“Drying for Freedom” (clothes, that is)

The website asks:

Due to be released in 2010, Drying For Freedom is a film about communities and freedom; with 50 million clotheslines banned in the U.S alone, are we hanging our planet out to dry?

They also state:

Dryers use 10 to 15% of domestic energy in the United States!

Wow — now that’s saying something!

These guys are hilarious, here’s another quote:

We are in hot water… if we don’t use cold!

It is way past time to push people to wash with cold water. Washing with cold water saves almost as much energy as using a clothesline. Join the Cold War!

Their principles are sterling — an answer to questions asked here, I think (what do we do?):


It is not enough to define a problem and offer no solutions.

Our consumption patterns create the demand for electricity.

The generation of nuclear power is an inefficient energy source producing an abundance of hazardous waste of which we cannot safely dispose.

Raising awareness of existing alternatives to nuclear power and large hydroelectric projects will help people and corporations to make appropriate technological choices.

Nobody should have to live, work, or play near a nuclear facility.

No culture or community should be destroyed by a hydroelectric facility or any other monolithic corporate project.

The sun is the most powerful nuclear reactor and can serve many purposes-none of which should be ignored.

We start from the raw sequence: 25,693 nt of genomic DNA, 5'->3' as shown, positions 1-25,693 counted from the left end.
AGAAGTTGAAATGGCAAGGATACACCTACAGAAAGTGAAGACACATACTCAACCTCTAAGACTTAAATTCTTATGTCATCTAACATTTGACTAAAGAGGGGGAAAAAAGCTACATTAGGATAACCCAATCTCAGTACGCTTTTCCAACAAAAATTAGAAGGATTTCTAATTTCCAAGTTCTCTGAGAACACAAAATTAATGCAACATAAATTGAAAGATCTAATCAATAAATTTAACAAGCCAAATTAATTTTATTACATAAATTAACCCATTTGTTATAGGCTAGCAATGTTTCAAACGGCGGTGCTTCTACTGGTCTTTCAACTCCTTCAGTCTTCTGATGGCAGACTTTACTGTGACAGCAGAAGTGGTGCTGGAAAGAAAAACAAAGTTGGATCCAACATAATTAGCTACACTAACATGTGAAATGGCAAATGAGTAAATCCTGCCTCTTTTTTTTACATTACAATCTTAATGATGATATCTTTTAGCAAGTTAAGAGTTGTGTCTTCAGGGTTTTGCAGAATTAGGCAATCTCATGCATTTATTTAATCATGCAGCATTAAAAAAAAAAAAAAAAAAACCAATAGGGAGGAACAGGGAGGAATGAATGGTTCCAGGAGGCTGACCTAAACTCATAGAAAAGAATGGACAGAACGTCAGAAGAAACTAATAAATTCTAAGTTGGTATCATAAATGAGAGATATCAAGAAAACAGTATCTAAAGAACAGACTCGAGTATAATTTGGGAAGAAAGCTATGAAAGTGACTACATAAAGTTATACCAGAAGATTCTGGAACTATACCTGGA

All citizens nation-wide should have the legal right to hang out their laundry.

North Americans, as all people, must lead by example.

Frugality, or thrift, needs to be a universally practiced virtue.

I especially like the last one. I think this use to be a revered principle — true?

Explore the site and find out more, here:


Then there’s Project Laundry List.

Project Laundry List is making air-drying and cold-water washing laundry acceptable and desirable as simple and effective ways to save energy.

There’s even an action item! Take a pic of your clothesline and send it in!

You can learn about the events associated with the Clotheslines Across America Tour from our calendar. Project Laundry List Founder & Executive Director Alexander Lee traveled to nine cities and towns, including New York, NY; Philadelphia, PA; Washington, DC; Mont Vernon, KY; St. Louis, MO; Chicago, IL; Aurora, ON; Concord, NH; and San Francisco, CA. Filmmaker Steven Lake from Great Britain followed his every move.

We are seeking to get a picture of a clothesline from every municipality in the United States to post to our map. Will you help?


How about you? Are you letting it all hang out?

Is the Pony/Pie/Hide rating system too cutsie?

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  1. more in summer, as it’s far easier. And this danged climate! It’s so damp here in winter, and you’re fighting too much moisture in the house. But I still air-dry part of it in winter.

    One of my neighbors, however, uses her bath towels only one time, then washes and dries. Yikes!

  2. film an offshoot of it, as it were. It was founded by a fellow named Albert Lee.

    Here’s a video of him:


    All you talented people who know embedding, feel free to embed that video if you’d like, and thanks.

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